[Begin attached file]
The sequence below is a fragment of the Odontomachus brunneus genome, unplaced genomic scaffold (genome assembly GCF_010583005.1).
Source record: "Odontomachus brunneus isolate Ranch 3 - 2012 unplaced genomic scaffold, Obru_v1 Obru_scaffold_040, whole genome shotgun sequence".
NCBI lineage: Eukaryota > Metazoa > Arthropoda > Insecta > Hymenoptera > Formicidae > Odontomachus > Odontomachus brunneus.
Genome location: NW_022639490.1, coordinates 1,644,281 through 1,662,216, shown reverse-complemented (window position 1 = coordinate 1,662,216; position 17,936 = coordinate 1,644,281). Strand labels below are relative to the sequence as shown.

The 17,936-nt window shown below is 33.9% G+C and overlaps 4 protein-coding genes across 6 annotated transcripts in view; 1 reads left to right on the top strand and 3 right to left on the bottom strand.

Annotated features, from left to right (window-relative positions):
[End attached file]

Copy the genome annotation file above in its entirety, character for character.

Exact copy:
The sequence below is a fragment of the Odontomachus brunneus genome, unplaced genomic scaffold (genome assembly GCF_010583005.1).
Source record: "Odontomachus brunneus isolate Ranch 3 - 2012 unplaced genomic scaffold, Obru_v1 Obru_scaffold_040, whole genome shotgun sequence".
NCBI lineage: Eukaryota > Metazoa > Arthropoda > Insecta > Hymenoptera > Formicidae > Odontomachus > Odontomachus brunneus.
Genome location: NW_022639490.1, coordinates 1,644,281 through 1,662,216, shown reverse-complemented (window position 1 = coordinate 1,662,216; position 17,936 = coordinate 1,644,281). Strand labels below are relative to the sequence as shown.

The 17,936-nt window shown below is 33.9% G+C and overlaps 4 protein-coding genes across 6 annotated transcripts in view; 1 reads left to right on the top strand and 3 right to left on the bottom strand.

Annotated features, from left to right (window-relative positions):